Leading international authorities such as the Intergovernmental Panel on Climate Change, the International Energy Agency, the UK Committee on Climate Change, and USA Environment Protection Agency have confirmed CCS is a proven climate change mitigation measure and has an important role to play to reduce greenhouse gas emissions, permanently and cost effectively.

Yes, successful CO2 injection and storage projects are operating in Norway, Canada and the United States. Norway’s offshore Sleipner facility has been storing a million tonnes of CO2 per year since 1996.

In Victoria, the CO2CRC Otway Project has been operating since 2008 and has safely stored 80,000 tonnes of CO2, demonstrating world leading science and best-practice environmental monitoring.

As published in Nature - based on the large body of peer reviewed science globally, 98% of the CO2 injected into a well-selected and regulated CCS site will remain underground for at least 10,000 years.

Yes, right here in Victoria – the CO2CRC Otway Project has injected and stored more than 80,000 tonnes of CO2 – and it has also been used in many other places around the world by the oil and gas industry.

The Global CCS Institute lists 51 CCS projects at various stages worldwide (February 2020). Chevron’s Gorgon Project in Western Australia is storing CO2 in a sandstone reservoir 2.5km below Barrow Island. In the US there are thousands of miles of CO2 pipelines used by the oil and gas industry for enhanced oil recovery.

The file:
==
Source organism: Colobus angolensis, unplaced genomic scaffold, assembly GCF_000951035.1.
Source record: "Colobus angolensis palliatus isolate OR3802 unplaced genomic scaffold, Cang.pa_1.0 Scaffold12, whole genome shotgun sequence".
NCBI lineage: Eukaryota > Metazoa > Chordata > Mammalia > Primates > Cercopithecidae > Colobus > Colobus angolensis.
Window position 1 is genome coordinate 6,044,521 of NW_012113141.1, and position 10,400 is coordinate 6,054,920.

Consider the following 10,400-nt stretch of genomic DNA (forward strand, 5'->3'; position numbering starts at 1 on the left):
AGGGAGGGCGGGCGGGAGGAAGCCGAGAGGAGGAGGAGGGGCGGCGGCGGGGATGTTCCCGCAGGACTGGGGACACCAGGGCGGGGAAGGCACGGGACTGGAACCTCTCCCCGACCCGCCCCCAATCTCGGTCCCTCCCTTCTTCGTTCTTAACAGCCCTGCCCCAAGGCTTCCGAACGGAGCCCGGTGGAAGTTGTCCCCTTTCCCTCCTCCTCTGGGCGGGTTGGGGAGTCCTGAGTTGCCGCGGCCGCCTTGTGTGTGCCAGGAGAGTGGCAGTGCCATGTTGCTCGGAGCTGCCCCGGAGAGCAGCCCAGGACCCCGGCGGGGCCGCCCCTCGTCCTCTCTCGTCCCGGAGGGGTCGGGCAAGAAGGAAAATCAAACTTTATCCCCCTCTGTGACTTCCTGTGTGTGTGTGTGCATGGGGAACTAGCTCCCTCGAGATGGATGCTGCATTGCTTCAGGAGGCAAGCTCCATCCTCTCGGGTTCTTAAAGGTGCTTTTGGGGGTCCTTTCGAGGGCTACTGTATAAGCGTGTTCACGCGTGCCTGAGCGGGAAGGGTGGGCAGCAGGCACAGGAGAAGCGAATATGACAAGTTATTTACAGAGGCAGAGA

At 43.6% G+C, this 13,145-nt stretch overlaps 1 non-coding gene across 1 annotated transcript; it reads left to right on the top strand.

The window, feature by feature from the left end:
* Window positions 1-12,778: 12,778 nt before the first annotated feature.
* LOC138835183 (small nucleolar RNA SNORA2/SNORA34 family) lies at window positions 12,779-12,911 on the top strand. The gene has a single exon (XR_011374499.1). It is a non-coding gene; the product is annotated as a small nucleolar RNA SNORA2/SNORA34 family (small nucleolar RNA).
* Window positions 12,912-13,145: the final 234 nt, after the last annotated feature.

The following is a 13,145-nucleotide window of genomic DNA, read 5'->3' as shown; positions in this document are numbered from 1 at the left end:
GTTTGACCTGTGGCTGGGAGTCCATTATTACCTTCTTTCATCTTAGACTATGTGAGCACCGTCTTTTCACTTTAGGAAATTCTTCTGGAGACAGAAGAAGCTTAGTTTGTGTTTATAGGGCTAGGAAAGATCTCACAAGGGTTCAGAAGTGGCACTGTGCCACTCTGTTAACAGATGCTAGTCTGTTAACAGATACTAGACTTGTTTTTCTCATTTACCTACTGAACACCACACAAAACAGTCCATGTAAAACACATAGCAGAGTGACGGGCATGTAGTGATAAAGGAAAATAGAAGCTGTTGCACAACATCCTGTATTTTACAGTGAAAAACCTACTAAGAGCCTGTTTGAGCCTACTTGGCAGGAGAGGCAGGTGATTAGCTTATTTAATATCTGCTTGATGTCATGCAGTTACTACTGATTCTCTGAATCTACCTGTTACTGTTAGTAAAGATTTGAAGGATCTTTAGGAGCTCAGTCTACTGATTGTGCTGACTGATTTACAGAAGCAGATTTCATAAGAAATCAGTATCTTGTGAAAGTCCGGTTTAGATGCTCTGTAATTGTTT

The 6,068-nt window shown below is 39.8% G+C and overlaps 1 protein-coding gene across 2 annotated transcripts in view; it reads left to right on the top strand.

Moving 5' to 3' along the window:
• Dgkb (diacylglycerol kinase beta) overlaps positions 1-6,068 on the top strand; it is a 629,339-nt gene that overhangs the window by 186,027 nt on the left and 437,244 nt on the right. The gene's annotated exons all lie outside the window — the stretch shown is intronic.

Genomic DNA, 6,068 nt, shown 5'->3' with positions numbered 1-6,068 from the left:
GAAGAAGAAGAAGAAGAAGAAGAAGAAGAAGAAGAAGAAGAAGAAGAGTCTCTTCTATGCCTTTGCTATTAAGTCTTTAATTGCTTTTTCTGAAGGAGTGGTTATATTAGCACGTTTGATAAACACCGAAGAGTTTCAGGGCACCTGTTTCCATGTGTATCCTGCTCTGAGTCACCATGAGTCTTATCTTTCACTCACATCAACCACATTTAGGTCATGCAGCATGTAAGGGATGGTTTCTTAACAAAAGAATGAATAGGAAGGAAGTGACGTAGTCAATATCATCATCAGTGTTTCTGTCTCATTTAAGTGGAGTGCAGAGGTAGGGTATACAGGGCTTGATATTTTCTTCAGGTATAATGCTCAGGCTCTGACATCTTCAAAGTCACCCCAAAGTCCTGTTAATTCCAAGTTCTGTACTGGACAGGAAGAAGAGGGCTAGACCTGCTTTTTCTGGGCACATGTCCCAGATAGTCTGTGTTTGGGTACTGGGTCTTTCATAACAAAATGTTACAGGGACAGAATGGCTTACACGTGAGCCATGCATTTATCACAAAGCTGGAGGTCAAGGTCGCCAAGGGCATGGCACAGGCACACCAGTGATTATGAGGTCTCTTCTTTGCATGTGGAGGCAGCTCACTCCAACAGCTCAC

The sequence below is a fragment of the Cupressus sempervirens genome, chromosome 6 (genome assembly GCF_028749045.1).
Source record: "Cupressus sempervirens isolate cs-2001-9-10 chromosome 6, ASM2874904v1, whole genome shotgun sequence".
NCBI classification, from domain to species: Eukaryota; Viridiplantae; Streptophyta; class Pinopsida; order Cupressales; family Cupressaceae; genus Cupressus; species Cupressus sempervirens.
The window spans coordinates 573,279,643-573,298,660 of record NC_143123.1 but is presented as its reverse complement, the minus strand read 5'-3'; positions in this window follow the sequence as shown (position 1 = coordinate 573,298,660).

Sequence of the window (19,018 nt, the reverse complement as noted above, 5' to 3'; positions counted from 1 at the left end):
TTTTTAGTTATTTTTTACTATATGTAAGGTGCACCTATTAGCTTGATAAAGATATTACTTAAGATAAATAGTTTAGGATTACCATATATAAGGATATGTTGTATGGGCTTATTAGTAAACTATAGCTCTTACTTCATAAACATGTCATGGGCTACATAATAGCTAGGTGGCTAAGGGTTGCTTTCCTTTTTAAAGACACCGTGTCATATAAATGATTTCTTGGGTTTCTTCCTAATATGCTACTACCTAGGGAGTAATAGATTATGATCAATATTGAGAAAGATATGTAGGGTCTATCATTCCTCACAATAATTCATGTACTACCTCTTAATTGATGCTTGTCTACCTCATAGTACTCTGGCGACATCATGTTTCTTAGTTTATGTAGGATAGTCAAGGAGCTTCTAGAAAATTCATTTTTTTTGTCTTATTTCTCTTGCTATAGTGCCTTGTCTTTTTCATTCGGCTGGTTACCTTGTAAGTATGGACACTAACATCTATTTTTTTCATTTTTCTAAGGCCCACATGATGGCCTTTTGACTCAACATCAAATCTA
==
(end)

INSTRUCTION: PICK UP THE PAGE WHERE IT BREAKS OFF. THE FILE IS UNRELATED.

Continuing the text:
Visit the Global CCS Institute website for annual global status reports of CCS.

There are several existing commercially available technologies for CO2 capture that have been developed to produce high purity CO2 for commercial markets such as enhanced oil recovery, chemical manufacturing and food processing.

Some known CO2 uses are:

  • Carbonation of soft drinks
  • Supplement to greenhouses as a plant growth accelerant
  • Base for producing large volumes of calcium carbonates (limestone) and sodium bicarbonates (baking soda).
  • Growth medium for algae production which can then be used for oil production or as a source of stock feed
  • Raw material for the production of formic acid, an organic substitute for inorganic acids such as hydrochloric and sulphuric acids.

It is not anticipated that these CO2 uses will ever be able to cater for the large volumes that need to be captured to make a significant impact on climate change. Therefore, other methods of reducing CO2 emissions are required, such as permanent geological storage.

Capturing and safely storing CO2 will significantly contribute to our move to a low-emissions future. Leading scientists and international authorities such as the Intergovernmental Panel on Climate Change have identified CCS as having the potential to safely and effectively help reduce our greenhouse gas emissions.